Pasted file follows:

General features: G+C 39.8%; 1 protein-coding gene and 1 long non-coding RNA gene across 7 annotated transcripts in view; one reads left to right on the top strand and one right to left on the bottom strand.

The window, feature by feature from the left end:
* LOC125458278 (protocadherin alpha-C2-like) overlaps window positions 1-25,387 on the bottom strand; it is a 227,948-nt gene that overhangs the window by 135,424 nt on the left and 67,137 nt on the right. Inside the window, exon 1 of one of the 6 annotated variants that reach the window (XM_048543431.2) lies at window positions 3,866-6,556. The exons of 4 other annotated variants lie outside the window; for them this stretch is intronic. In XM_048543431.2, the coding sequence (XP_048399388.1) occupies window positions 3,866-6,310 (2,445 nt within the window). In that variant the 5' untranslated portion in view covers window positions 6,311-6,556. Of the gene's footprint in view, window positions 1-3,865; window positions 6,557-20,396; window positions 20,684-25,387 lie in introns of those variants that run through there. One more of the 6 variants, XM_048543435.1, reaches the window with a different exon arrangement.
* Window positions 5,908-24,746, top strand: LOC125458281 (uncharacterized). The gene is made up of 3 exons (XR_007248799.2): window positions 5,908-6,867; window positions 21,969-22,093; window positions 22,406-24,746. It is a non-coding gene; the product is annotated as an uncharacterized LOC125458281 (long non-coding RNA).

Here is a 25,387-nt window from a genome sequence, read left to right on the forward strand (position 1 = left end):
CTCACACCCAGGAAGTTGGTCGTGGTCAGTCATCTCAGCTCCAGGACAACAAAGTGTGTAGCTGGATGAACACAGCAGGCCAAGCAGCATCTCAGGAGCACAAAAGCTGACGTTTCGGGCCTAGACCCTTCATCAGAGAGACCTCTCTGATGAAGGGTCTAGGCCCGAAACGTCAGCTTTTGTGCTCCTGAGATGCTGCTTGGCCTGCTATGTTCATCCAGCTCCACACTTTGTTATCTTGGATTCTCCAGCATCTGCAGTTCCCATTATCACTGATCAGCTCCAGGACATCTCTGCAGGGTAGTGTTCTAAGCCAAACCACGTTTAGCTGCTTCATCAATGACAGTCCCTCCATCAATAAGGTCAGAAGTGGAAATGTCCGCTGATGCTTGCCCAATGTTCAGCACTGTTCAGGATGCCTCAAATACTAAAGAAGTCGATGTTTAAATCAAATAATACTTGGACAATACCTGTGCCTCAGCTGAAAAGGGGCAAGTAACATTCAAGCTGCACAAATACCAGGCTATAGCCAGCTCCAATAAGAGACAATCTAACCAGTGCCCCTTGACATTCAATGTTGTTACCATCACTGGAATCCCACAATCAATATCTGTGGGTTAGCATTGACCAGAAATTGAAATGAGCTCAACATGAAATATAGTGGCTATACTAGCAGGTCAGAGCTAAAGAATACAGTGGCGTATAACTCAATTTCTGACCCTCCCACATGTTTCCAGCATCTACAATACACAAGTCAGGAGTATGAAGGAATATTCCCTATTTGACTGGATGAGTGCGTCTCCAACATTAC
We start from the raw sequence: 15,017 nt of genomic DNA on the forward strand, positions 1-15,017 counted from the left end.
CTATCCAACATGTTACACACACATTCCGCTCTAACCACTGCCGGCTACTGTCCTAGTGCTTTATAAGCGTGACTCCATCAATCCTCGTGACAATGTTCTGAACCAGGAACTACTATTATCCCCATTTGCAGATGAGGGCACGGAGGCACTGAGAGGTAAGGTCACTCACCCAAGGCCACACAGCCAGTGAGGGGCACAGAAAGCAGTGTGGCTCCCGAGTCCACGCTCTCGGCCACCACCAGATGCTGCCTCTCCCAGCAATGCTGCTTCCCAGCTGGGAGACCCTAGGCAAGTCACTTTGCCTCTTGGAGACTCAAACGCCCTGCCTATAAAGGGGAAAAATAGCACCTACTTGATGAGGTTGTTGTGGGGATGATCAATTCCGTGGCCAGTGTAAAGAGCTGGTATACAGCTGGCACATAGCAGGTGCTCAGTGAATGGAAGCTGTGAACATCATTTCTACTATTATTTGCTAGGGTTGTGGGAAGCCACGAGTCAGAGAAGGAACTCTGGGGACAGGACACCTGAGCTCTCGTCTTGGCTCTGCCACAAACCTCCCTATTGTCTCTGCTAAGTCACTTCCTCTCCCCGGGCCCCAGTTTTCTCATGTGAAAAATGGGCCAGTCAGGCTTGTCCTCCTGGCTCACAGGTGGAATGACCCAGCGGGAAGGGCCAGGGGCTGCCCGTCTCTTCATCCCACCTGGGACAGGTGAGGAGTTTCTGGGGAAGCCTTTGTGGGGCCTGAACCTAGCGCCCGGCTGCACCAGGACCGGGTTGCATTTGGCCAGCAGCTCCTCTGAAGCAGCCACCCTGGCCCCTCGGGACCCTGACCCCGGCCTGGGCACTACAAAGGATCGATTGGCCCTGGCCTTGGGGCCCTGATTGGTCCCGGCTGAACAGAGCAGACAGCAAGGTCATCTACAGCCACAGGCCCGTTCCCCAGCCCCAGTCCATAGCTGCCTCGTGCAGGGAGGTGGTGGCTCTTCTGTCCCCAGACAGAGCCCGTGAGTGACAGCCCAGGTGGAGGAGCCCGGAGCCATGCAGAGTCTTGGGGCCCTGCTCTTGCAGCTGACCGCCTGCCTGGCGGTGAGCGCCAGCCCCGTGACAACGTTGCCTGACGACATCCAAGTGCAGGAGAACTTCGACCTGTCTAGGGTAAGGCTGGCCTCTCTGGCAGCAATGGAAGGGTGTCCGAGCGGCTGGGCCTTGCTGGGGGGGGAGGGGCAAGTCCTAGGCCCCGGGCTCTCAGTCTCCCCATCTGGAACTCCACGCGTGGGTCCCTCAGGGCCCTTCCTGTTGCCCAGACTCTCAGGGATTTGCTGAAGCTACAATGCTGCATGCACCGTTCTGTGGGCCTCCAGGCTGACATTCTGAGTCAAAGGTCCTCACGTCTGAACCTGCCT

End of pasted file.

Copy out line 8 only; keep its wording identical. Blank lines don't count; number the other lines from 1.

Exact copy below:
CTATCCAACATGTTACACACACATTCCGCTCTAACCACTGCCGGCTACTGTCCTAGTGCTTTATAAGCGTGACTCCATCAATCCTCGTGACAATGTTCTGAACCAGGAACTACTATTATCCCCATTTGCAGATGAGGGCACGGAGGCACTGAGAGGTAAGGTCACTCACCCAAGGCCACACAGCCAGTGAGGGGCACAGAAAGCAGTGTGGCTCCCGAGTCCACGCTCTCGGCCACCACCAGATGCTGCCTCTCCCAGCAATGCTGCTTCCCAGCTGGGAGACCCTAGGCAAGTCACTTTGCCTCTTGGAGACTCAAACGCCCTGCCTATAAAGGGGAAAAATAGCACCTACTTGATGAGGTTGTTGTGGGGATGATCAATTCCGTGGCCAGTGTAAAGAGCTGGTATACAGCTGGCACATAGCAGGTGCTCAGTGAATGGAAGCTGTGAACATCATTTCTACTATTATTTGCTAGGGTTGTGGGAAGCCACGAGTCAGAGAAGGAACTCTGGGGACAGGACACCTGAGCTCTCGTCTTGGCTCTGCCACAAACCTCCCTATTGTCTCTGCTAAGTCACTTCCTCTCCCCGGGCCCCAGTTTTCTCATGTGAAAAATGGGCCAGTCAGGCTTGTCCTCCTGGCTCACAGGTGGAATGACCCAGCGGGAAGGGCCAGGGGCTGCCCGTCTCTTCATCCCACCTGGGACAGGTGAGGAGTTTCTGGGGAAGCCTTTGTGGGGCCTGAACCTAGCGCCCGGCTGCACCAGGACCGGGTTGCATTTGGCCAGCAGCTCCTCTGAAGCAGCCACCCTGGCCCCTCGGGACCCTGACCCCGGCCTGGGCACTACAAAGGATCGATTGGCCCTGGCCTTGGGGCCCTGATTGGTCCCGGCTGAACAGAGCAGACAGCAAGGTCATCTACAGCCACAGGCCCGTTCCCCAGCCCCAGTCCATAGCTGCCTCGTGCAGGGAGGTGGTGGCTCTTCTGTCCCCAGACAGAGCCCGTGAGTGACAGCCCAGGTGGAGGAGCCCGGAGCCATGCAGAGTCTTGGGGCCCTGCTCTTGCAGCTGACCGCCTGCCTGGCGGTGAGCGCCAGCCCCGTGACAACGTTGCCTGACGACATCCAAGTGCAGGAGAACTTCGACCTGTCTAGGGTAAGGCTGGCCTCTCTGGCAGCAATGGAAGGGTGTCCGAGCGGCTGGGCCTTGCTGGGGGGGGAGGGGCAAGTCCTAGGCCCCGGGCTCTCAGTCTCCCCATCTGGAACTCCACGCGTGGGTCCCTCAGGGCCCTTCCTGTTGCCCAGACTCTCAGGGATTTGCTGAAGCTACAATGCTGCATGCACCGTTCTGTGGGCCTCCAGGCTGACATTCTGAGTCAAAGGTCCTCACGTCTGAACCTGCCT